Tim Goeglein is himself staunchly pro-life, an issue of pivotal but neuralgic importance when securing support for presidential nominees to the Supreme Court. Three of this book's most riveting chapters tell the inside story of how the White House team fought for Bush's two successful (John Roberts and Samuel Alioto) and one unsuccessful (Harriet Miers) court nominations. This was a saga that began when Goeglein was, by several hours, the first presidential staffer to know, after being tipped off by a family friend, that Chief Justice Rehnquist had passed away.
At the start of the third of these nomination battles, Karl Rove came out of the Oval Office to say to his aide, "Your folks are going to love this choice." It was a telling phrase when applied to the president's selection of Samuel Alito. Yet Goeglein's "folks" were a somewhat more complicated mosaic of interest groups than the label implies. Ever since its creation by Charles Colson and Richard Nixon in 1970, the White House Office of Public Liaison has reached out to a broader constituency than onesize-fits-all conservatism. Goeglein uses the title "values voters" to define the coalition he courted. This courtship worked seven years ago, but as we enter the 2011–12 season of presidential campaigning with new standard bearers like Romney, Bachmann, and Perry it is not yet clear whose values will be victorious.
The Bush reelection team in 2004 had the advantages of incumbency, a weak opponent, and clarity of presentation. Goeglein's account of how these strengths prevailed on his watch is perhaps too simplistic and sweeping. Some of his claims such as "values voters care deeply about HIV/AIDS in sub-Saharan Africa, international sex trafficking and human rights in foreign countries" seem overblown.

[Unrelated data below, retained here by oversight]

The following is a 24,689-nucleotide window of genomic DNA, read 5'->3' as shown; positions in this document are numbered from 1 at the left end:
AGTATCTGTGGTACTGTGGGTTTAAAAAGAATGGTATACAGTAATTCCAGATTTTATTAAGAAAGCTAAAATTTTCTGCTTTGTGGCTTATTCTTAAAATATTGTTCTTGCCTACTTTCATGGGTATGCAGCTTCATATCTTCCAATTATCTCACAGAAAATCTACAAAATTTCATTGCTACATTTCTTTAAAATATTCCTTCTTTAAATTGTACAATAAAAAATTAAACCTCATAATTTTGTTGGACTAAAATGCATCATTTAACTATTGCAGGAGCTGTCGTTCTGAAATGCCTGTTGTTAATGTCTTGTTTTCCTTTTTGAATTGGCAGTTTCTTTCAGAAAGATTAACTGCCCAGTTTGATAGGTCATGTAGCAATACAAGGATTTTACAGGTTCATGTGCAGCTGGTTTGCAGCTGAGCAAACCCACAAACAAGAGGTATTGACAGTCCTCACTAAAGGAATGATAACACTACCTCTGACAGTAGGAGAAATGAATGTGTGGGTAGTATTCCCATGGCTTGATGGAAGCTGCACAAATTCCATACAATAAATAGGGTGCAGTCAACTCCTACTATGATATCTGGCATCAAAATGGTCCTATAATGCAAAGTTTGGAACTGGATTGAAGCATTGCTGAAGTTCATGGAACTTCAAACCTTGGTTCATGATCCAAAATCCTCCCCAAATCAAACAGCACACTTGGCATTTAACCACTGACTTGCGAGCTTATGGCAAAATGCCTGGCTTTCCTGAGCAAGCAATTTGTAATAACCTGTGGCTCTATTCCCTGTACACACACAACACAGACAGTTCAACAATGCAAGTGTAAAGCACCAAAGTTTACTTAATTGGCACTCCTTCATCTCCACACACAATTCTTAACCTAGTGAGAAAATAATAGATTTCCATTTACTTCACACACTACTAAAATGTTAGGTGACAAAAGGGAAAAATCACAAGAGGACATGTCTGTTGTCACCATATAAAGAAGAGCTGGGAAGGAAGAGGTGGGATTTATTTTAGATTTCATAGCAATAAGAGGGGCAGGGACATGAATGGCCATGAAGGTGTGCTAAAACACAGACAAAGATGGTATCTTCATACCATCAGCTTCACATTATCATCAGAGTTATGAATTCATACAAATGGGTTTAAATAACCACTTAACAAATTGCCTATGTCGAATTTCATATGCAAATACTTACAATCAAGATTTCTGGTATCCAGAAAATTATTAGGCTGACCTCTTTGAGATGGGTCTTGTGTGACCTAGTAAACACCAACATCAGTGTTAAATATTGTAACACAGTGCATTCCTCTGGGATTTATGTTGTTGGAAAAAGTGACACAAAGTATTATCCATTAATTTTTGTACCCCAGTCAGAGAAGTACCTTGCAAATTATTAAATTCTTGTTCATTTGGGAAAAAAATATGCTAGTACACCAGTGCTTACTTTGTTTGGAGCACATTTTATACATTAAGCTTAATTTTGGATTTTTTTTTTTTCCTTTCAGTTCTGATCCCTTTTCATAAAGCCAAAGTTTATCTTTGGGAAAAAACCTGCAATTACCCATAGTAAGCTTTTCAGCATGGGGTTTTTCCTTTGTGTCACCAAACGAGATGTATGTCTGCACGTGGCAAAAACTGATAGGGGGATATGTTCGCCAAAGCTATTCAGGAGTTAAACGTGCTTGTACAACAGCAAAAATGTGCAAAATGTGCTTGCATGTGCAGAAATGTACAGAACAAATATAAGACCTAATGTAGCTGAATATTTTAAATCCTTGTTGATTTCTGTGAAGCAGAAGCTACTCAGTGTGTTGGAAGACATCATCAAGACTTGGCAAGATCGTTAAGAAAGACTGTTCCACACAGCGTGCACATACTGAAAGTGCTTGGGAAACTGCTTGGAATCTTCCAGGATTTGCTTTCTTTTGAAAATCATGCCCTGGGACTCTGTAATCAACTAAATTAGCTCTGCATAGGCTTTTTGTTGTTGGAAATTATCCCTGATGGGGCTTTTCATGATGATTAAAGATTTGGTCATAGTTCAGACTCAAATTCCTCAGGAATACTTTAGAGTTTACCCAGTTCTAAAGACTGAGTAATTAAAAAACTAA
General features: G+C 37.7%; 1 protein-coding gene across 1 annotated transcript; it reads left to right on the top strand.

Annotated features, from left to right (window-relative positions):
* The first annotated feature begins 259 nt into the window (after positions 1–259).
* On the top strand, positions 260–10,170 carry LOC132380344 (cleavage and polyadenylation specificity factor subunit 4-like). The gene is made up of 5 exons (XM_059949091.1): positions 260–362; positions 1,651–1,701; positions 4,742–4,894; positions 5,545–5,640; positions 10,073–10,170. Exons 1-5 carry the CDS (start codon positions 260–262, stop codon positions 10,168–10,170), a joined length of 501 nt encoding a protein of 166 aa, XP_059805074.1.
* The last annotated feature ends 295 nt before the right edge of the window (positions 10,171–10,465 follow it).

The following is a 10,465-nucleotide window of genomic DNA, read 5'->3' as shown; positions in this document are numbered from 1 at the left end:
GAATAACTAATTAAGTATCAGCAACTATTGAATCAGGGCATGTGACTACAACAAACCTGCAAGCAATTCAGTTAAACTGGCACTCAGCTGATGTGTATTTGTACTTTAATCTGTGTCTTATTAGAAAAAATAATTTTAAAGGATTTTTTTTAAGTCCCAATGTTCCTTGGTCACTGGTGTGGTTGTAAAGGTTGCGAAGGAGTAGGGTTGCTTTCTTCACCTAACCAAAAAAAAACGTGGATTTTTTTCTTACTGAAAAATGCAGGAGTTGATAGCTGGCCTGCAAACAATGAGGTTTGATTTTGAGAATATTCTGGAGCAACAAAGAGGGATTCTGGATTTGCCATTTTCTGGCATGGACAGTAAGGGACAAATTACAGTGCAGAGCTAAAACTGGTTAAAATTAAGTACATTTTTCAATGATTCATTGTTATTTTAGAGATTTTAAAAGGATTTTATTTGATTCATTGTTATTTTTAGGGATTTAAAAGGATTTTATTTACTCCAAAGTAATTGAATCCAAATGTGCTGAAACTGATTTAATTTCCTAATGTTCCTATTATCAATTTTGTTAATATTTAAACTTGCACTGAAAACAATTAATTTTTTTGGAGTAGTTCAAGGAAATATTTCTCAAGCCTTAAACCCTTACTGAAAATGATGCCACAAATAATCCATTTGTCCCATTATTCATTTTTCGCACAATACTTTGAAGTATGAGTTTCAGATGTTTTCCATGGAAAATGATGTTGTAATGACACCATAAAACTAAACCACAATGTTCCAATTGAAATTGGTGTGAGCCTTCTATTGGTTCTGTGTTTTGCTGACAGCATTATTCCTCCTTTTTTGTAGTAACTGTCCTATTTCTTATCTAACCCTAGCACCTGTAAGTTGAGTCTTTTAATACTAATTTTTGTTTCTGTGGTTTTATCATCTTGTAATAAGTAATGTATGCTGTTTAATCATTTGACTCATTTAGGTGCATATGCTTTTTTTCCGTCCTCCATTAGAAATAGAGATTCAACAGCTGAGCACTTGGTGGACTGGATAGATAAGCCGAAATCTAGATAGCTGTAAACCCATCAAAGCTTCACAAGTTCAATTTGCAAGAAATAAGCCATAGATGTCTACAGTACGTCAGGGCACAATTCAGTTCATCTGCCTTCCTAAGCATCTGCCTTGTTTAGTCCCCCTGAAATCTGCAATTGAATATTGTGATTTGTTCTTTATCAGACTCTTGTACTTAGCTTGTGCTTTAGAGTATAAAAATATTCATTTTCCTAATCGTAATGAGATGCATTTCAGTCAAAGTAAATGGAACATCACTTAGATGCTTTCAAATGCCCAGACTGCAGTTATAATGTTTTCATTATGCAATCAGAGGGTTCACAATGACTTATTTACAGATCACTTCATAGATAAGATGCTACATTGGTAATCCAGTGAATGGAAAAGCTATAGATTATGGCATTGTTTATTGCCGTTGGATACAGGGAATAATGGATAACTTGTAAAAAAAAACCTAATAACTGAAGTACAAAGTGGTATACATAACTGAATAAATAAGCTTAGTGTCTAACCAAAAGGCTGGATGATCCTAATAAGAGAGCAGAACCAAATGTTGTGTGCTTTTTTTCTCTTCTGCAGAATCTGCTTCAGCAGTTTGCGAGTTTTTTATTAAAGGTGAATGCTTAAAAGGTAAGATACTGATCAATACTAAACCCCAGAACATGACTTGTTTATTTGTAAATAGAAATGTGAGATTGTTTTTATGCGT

So what did really play in Peoria the last time a Republican won the presidential election? And what can we learn about it from the engine room of the Office of Public Liaison as presented in the chapter "Getting Out the Values Voters"?
TIM GOEGLEIN WORKS HARD to persuade his readers that George W. Bush was a good president. Opinions on this will differ. But where this account really succeeds is in allowing Bush to emerge as a good man. He comes over as thoroughly decent and devout. He never dissembles. He has an exemplary family life. His prayerful faith is sincere. He may have delegated too much on economic issues but he delivered on his own highest priority, which was strengthening America in the prevention of terrorism at home.
These qualities may well have helped to bring out the values voters. Like many of his former targets, Goeglein responds instinctively to George W. Bush's virtues even though he can be myopic about his hero's faults. But the author evidently feels, as the biographer of Prime Minister William Ewart Gladstone said of his subject: "It was the character breathing through the sentences that counted."
Tim Goeglein's own character was found wanting for a while. But he recovered his own moral conscience, which is also, in Barry Goldwater's phrase, the conscience of a conservative. The political principles of the author's credo, explained in the final chapters, would be applauded by any gathering of TAS readers. So would his attractive portraits of his role models such as Bill Buckley and Margaret Thatcher.
As a friend and fellow faller from political grace, I admire the comeback Tim Goeglein has made. I also like his fervent loyalty to the 43rd president. He comes out of these pages so well and in such a sharp contrast to the assessments of most liberal journalists that on the stock market of history George W. Bush shares look to be a good buy.